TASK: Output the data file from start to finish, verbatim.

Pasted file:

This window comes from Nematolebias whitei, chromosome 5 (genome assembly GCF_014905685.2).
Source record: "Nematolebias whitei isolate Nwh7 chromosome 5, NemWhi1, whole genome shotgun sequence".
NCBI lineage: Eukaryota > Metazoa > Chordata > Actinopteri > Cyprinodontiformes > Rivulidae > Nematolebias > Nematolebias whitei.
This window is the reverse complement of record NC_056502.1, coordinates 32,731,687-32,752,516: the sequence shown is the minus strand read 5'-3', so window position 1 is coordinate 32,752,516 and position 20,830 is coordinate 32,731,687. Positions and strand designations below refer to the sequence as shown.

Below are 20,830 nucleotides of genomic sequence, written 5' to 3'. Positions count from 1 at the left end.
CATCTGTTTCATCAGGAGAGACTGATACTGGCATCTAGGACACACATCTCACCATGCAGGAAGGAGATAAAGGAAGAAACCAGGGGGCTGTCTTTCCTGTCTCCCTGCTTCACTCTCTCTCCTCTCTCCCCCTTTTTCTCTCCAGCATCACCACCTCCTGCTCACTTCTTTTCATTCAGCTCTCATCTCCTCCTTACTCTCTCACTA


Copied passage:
This window comes from Nematolebias whitei, chromosome 5 (genome assembly GCF_014905685.2).
Source record: "Nematolebias whitei isolate Nwh7 chromosome 5, NemWhi1, whole genome shotgun sequence".
NCBI lineage: Eukaryota > Metazoa > Chordata > Actinopteri > Cyprinodontiformes > Rivulidae > Nematolebias > Nematolebias whitei.
This window is the reverse complement of record NC_056502.1, coordinates 32,731,687-32,752,516: the sequence shown is the minus strand read 5'-3', so window position 1 is coordinate 32,752,516 and position 20,830 is coordinate 32,731,687. Positions and strand designations below refer to the sequence as shown.

Below are 20,830 nucleotides of genomic sequence, written 5' to 3'. Positions count from 1 at the left end.
CATCTGTTTCATCAGGAGAGACTGATACTGGCATCTAGGACACACATCTCACCATGCAGGAAGGAGATAAAGGAAGAAACCAGGGGGCTGTCTTTCCTGTCTCCCTGCTTCACTCTCTCTCCTCTCTCCCCCTTTTTCTCTCCAGCATCACCACCTCCTGCTCACTTCTTTTCATTCAGCTCTCATCTCCTCCTTACTCTCTCACTA